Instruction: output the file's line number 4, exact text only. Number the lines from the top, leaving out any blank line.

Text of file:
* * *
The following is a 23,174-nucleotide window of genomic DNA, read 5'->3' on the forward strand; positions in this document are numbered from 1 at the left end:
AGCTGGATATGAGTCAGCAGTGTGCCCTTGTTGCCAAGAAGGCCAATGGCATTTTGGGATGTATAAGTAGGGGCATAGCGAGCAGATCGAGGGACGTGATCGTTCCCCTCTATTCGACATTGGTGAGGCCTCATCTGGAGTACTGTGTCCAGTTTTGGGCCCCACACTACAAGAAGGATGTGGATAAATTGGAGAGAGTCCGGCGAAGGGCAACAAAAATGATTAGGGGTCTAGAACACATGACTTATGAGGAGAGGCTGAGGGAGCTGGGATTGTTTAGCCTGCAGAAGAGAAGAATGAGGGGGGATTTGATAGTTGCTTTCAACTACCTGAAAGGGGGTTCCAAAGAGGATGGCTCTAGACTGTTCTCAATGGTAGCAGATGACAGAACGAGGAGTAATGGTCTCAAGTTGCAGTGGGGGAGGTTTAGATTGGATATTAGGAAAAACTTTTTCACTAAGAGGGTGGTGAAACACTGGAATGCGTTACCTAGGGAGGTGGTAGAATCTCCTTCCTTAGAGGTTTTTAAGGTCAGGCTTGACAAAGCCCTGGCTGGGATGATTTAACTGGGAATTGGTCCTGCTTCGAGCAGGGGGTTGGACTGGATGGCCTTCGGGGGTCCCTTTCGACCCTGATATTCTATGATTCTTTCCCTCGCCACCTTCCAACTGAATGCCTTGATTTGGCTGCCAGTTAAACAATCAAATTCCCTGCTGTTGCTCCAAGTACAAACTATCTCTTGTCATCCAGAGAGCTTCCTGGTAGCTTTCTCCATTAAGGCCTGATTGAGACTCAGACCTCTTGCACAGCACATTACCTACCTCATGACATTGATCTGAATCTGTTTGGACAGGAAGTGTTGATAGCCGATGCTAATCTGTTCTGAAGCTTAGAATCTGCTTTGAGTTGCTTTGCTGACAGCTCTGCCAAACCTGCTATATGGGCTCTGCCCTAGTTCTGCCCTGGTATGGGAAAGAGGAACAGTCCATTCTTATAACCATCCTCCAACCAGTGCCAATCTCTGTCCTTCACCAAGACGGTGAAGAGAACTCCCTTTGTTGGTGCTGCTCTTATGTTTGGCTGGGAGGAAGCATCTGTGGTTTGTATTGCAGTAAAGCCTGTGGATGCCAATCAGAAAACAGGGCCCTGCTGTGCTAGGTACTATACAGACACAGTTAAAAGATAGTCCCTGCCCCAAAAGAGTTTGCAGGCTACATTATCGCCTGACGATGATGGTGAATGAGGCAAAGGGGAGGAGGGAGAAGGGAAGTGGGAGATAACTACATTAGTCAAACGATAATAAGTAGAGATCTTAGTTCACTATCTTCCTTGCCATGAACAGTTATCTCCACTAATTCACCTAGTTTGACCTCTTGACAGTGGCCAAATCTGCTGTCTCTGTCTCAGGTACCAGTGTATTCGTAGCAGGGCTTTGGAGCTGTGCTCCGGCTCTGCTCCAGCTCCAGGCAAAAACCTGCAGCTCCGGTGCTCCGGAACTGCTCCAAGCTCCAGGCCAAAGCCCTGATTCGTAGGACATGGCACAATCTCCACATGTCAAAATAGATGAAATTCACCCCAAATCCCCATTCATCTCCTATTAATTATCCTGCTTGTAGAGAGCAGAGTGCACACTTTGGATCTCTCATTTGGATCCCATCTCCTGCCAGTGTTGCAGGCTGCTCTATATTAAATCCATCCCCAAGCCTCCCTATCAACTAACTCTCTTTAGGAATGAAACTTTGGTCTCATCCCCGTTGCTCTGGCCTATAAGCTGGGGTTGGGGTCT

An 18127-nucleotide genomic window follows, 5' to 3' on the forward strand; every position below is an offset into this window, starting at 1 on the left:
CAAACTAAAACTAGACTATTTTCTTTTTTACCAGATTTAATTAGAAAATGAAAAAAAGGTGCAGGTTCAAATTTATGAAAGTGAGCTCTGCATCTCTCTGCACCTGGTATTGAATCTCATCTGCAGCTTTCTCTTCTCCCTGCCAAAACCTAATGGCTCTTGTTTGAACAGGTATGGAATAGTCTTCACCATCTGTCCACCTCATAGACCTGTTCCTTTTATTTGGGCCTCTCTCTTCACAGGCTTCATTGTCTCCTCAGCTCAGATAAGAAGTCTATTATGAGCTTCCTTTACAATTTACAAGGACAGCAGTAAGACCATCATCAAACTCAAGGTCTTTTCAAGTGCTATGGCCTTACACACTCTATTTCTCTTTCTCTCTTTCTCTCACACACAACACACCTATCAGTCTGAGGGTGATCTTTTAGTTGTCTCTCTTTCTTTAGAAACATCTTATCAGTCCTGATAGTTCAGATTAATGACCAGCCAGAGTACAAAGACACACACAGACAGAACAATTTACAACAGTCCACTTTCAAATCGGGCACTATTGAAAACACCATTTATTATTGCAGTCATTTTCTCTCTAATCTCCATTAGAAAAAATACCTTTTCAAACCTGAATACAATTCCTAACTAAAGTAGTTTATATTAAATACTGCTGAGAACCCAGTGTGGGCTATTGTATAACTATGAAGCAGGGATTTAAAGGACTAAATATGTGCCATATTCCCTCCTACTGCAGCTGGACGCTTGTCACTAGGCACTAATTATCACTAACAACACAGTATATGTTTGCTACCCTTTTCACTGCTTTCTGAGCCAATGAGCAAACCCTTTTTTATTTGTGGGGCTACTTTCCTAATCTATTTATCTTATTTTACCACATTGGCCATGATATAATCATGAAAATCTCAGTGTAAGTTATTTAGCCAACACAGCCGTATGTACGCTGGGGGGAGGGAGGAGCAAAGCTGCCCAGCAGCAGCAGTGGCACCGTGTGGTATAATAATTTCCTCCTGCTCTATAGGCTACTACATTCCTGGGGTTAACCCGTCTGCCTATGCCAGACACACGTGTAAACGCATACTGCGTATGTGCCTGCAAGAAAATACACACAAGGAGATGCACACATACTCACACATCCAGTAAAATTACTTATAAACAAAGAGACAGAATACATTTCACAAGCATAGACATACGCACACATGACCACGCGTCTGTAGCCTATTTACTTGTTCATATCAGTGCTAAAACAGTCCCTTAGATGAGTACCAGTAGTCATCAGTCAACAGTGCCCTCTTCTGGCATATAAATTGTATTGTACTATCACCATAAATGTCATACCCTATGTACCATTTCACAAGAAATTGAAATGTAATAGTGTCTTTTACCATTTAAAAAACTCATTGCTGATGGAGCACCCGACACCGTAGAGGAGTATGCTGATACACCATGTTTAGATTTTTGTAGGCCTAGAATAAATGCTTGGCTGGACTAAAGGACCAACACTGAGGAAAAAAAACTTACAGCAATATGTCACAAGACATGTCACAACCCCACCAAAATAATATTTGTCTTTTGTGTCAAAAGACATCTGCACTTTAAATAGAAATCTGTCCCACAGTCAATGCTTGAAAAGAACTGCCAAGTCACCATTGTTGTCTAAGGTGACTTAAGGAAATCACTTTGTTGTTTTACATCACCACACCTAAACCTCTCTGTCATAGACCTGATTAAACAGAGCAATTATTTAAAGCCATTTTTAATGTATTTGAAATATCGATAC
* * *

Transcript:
CAAACTAAAACTAGACTATTTTCTTTTTTACCAGATTTAATTAGAAAATGAAAAAAAGGTGCAGGTTCAAATTTATGAAAGTGAGCTCTGCATCTCTCTGCACCTGGTATTGAATCTCATCTGCAGCTTTCTCTTCTCCCTGCCAAAACCTAATGGCTCTTGTTTGAACAGGTATGGAATAGTCTTCACCATCTGTCCACCTCATAGACCTGTTCCTTTTATTTGGGCCTCTCTCTTCACAGGCTTCATTGTCTCCTCAGCTCAGATAAGAAGTCTATTATGAGCTTCCTTTACAATTTACAAGGACAGCAGTAAGACCATCATCAAACTCAAGGTCTTTTCAAGTGCTATGGCCTTACACACTCTATTTCTCTTTCTCTCTTTCTCTCACACACAACACACCTATCAGTCTGAGGGTGATCTTTTAGTTGTCTCTCTTTCTTTAGAAACATCTTATCAGTCCTGATAGTTCAGATTAATGACCAGCCAGAGTACAAAGACACACACAGACAGAACAATTTACAACAGTCCACTTTCAAATCGGGCACTATTGAAAACACCATTTATTATTGCAGTCATTTTCTCTCTAATCTCCATTAGAAAAAATACCTTTTCAAACCTGAATACAATTCCTAACTAAAGTAGTTTATATTAAATACTGCTGAGAACCCAGTGTGGGCTATTGTATAACTATGAAGCAGGGATTTAAAGGACTAAATATGTGCCATATTCCCTCCTACTGCAGCTGGACGCTTGTCACTAGGCACTAATTATCACTAACAACACAGTATATGTTTGCTACCCTTTTCACTGCTTTCTGAGCCAATGAGCAAACCCTTTTTTATTTGTGGGGCTACTTTCCTAATCTATTTATCTTATTTTACCACATTGGCCATGATATAATCATGAAAATCTCAGTGTAAGTTATTTAGCCAACACAGCCGTATGTACGCTGGGGGGAGGGAGGAGCAAAGCTGCCCAGCAGCAGCAGTGGCACCGTGTGGTATAATAATTTCCTCCTGCTCTATAGGCTACTACATTCCTGGGGTTAACCCGTCTGCCTATGCCAGACACACGTGTAAACGCATACTGCGTATGTGCCTGCAAGAAAATACACACAAGGAGATGCACACATACTCACACATCCAGTAAAATTACTTATAAACAAAGAGACAGAATACATTTCACAAGCATAGACATACGCACACATGACCACGCGTCTGTAGCCTATTTACTTGTTCATATCAGTGCTAAAACAGTCCCTTAGATGAGTACCAGTAGTCATCAGTCAACAGTGCCCTCTTCTGGCATATAAATTGTATTGTACTATCACCATAAATGTCATACCCTATGTACCATTTCACAAGAAATTGAAATGTAATAGTGTCTTTTACCATTTAAAAAACTCATTGCTGATGGAGCACCCGACACCGTAGAGGAGTATGCTGATACACCATGTTTAGATTTTTGTAGGCCTAGAATAAATGCTTGGCTGGACTAAAGGACCAACACTGAGGAAAAAAAACTTACAGCAATATGTCACAAGACATGTCACAACCCCACCAAAATAATATTTGTCTTTTGTGTCAAAAGACATCTGCACTTTAAATAGAAATCTGTCCCACAGTCAATGCTTGAAAAGAACTGCCAAGTCACCATTGTTGTCTAAGGTGACTTAAGGAAATCACTTTGTTGTTTTACATCACCACACCTAAACCTCTCTGTCATAGACCTGATTAAACAGAGCAATTATTTAAAGCCATTTTTAATGTATTTGAAATATCGATAC